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    \$\begingroup\$ @LorenPechtel I agree, it's similar to opportunity attacks and counterspells in this respect. Moreover, it makes sense that the catcher must use his/her reaction to rule out passing things to incapacitated creatures (which includes paralyzed, petrified, stunned, or unconscious creatures) who are obviously are in no condition to catch anything. \$\endgroup\$
    – Ruse
    Commented Jun 4, 2018 at 6:56
  • \$\begingroup\$ Wouldn't retrieving the potion be the thrower's free interaction? I also agree that catching something is akin to rolling to hit or an ability check and therefore not likely free on the recipient's part. But table mileage may vary. \$\endgroup\$
    – Slagmoth
    Commented Jun 4, 2018 at 12:35
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    \$\begingroup\$ The use of the free interaction to pass a potion is too strong, I feel. In the middle of a fight, your free object interaction per turn is likely not being used for anything (unless you're fighting a door mimic that keeps closing on you). While this doesn't affect the economy to drink, and the same total action economy is being spent overall, it significantly reduces the value of inventory management. The value of consumables is that they are a preparation for something to come. Antivenom? Venom. Health Potion? Need healing. Players that aren't prepared don't need to be if someone is for them. \$\endgroup\$
    – Axoren
    Commented Jun 4, 2018 at 23:39

As a GM I hate the idea of thrown transfers in combat, I've seen them abused far too often so my gut instinct says either a flat no, or make them as hard as possible to pull off if they're going to be a thing; the issue isn't so much when you do this with a healing potion but once established as a mechanism the question becomes what can't you throw? Then why can't I throw B if I can throw A?

I think the worst case I ever saw was two characters using a thrown switch to swap and alternately use a Great Sword back and forward across the room. I've also seen it used to expedite looting caches of armour and weapons to direct use in combat which was more chaotic than useful but it wasn't good.

Outside of combat throwing something to another player is usually inconsequential, although it did nearly cost one of my characters about 100,000 credits worth of gun case one time, just a bit of flavour; but when it starts to be used in combat it uses up actions in strange ways while it also shortcuts tactical movement restrictions.

If you're determined to allow such a transfer then you should have a purely fixed range at which such can be coordinated, 15 ft or so maybe, and it should be allowed only when coordination is possible, so characters who cannot see and communicate with each other shouldn't be allowed to use such a transfer.

Obviously the catcher needs at least one free hand and I'd give a DC reduction for a two handed catch as well. A base of DC 15 seems about right to me, not too easy but not so challenging as to prevent it's use. I also like the idea that a critical fail results in wasting the potion but that's because I'm not in favour of the idea generally and want it to be hard and definitely not risk free if you're going to use it.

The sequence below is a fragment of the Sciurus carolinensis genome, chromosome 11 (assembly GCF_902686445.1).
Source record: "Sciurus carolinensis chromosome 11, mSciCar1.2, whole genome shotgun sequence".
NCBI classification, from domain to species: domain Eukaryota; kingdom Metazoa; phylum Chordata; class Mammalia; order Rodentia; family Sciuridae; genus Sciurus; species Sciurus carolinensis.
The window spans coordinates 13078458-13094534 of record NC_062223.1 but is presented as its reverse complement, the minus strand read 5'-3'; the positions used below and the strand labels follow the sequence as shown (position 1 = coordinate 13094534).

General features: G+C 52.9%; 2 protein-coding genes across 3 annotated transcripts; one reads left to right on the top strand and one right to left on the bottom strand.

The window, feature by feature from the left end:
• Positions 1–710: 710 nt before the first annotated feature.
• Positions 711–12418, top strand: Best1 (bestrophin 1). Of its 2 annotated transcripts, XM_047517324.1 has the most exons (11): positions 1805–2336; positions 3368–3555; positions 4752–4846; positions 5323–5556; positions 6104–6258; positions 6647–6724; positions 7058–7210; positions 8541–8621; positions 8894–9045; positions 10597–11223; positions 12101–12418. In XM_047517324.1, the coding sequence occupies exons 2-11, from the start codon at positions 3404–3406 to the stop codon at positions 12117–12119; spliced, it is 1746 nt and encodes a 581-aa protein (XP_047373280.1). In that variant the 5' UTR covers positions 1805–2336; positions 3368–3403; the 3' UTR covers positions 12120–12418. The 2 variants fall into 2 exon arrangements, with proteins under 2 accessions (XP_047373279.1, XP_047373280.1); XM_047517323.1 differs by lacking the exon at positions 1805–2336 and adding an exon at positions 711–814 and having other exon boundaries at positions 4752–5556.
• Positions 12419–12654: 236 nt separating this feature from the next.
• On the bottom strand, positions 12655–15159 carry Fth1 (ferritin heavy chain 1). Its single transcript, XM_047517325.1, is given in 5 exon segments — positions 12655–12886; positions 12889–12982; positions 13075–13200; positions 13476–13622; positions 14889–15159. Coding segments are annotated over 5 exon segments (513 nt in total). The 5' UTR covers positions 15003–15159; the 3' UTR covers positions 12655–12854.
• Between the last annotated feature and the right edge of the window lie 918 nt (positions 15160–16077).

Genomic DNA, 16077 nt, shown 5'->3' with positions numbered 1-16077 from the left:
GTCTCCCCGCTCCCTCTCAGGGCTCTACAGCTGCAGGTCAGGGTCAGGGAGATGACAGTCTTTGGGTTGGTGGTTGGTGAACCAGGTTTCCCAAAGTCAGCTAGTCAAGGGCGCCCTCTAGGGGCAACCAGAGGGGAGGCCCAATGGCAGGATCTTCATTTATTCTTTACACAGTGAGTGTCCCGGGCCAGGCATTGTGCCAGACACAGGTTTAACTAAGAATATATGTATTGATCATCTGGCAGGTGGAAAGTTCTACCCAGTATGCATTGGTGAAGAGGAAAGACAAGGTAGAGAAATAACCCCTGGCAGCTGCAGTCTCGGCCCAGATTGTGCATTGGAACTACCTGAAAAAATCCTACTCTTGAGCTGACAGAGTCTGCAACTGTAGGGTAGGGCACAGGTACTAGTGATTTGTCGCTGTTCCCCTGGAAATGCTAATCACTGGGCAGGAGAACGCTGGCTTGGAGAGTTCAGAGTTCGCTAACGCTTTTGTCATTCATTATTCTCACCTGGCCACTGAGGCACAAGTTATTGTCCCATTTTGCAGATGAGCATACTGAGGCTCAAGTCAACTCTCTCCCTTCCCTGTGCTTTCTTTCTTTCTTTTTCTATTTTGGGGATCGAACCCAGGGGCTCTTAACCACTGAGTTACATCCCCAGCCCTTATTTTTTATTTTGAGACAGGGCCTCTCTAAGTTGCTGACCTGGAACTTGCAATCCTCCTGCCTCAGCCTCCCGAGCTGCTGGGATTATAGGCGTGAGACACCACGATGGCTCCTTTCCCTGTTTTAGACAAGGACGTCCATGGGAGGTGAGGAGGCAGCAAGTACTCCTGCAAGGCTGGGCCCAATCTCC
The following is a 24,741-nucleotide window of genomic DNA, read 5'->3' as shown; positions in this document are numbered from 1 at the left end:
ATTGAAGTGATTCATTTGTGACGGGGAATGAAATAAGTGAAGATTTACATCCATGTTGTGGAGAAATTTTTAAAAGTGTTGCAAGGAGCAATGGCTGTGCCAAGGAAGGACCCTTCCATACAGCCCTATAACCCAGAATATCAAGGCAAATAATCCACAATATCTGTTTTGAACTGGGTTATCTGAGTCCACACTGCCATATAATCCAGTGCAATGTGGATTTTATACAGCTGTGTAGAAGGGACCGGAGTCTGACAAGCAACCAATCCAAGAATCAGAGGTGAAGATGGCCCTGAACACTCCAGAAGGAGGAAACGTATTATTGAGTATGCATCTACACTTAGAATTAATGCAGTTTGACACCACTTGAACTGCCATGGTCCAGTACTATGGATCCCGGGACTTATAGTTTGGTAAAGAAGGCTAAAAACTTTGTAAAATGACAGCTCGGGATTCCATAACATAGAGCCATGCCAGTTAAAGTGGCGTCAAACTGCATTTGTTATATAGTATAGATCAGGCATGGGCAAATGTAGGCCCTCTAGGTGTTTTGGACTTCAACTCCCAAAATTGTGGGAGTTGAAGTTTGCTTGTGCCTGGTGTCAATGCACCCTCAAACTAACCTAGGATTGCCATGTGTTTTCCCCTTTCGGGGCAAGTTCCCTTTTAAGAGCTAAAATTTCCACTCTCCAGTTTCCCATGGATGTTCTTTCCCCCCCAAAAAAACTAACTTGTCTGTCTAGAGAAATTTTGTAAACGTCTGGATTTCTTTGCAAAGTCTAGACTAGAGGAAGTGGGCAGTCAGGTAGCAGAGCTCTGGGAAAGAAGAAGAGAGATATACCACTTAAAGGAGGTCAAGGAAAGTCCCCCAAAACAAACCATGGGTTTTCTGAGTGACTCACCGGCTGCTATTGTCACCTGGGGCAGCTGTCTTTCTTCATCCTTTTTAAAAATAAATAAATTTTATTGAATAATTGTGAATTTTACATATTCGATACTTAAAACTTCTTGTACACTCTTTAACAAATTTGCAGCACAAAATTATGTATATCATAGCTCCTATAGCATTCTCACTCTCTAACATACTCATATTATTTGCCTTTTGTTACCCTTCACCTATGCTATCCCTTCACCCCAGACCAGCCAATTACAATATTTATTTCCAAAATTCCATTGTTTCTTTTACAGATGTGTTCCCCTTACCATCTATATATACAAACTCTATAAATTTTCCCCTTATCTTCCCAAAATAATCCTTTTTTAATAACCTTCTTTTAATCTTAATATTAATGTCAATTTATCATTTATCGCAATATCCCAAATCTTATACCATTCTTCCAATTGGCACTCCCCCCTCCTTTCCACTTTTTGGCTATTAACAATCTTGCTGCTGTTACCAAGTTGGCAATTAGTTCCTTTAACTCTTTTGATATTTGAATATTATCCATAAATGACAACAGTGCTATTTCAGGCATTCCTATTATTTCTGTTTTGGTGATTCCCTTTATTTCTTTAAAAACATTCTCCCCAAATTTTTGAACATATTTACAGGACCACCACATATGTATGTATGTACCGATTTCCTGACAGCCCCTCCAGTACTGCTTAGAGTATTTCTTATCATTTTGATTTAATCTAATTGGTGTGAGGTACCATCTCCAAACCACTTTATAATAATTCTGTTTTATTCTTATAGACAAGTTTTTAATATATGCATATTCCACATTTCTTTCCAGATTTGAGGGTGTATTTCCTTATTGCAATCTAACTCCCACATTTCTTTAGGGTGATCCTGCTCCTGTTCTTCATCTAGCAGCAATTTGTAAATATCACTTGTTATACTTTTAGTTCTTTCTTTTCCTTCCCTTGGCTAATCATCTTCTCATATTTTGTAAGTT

I think I do agree with @kviiri that it shouldn't cost actions to execute such a transfer but I think there has to be some kind of roll for the catch which is problematic for the reasons he has mentioned. Potion tubes are designed for hard usage so I'd say that unless you want to inflict a critical failure special effect they shouldn't break when simply dropped.

  • \$\begingroup\$ Can you exemplify cases of such abuse? Additionally, if the rule is explicitly for potions, can you see any problem on that, or it only becomes a problem after the slope for throwing weapons and any other thing? \$\endgroup\$
    – HellSaint
    Commented Jun 4, 2018 at 1:27
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    \$\begingroup\$ @HellSaint No I can't really see a problem with it being used for potions and other small items, Ioun Stones, Alchemical Flasks and the like but Players will always try their luck at extending the mechanism to other things which tends to be a problem in and of itself; you get into "but I've got X strength why can't I throw Y it only weight Z?" every time someone wants to take a shortcut. If it's made really clear what the limits are and that they are absolute it could work with the right group. Have noted the worse couple of instances I remember, but it has been a while. \$\endgroup\$
    – user40081
    Commented Jun 4, 2018 at 10:55
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    \$\begingroup\$ @Hellsaint, an example from my early days in AD&D. Player 1 attacks with a magic sword, then throws it to player 2, who is next in initiative. Player 2 catches it, uses it to attack, throws it to player 3. And so on. \$\endgroup\$ Commented Jun 4, 2018 at 22:20
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    \$\begingroup\$ @GreenstoneWalker 5e has attunement rules that make it impossible for any relevant magic item. Besides, throwing a magic flaming sword is arguably way harder (to throw and to catch) than a potion, so I don't see that slope happening easily. \$\endgroup\$
    – HellSaint
    Commented Jun 4, 2018 at 22:27
  • \$\begingroup\$ @GreenstoneWalker Yeah I had a party that got up to doing that sort of thing with a Great Sword, it's one of the main reasons I don't like to let this get started but if that's not a thing in 5e it'll be easier to limit the downright silly stuff. \$\endgroup\$
    – user40081
    Commented Jun 5, 2018 at 11:25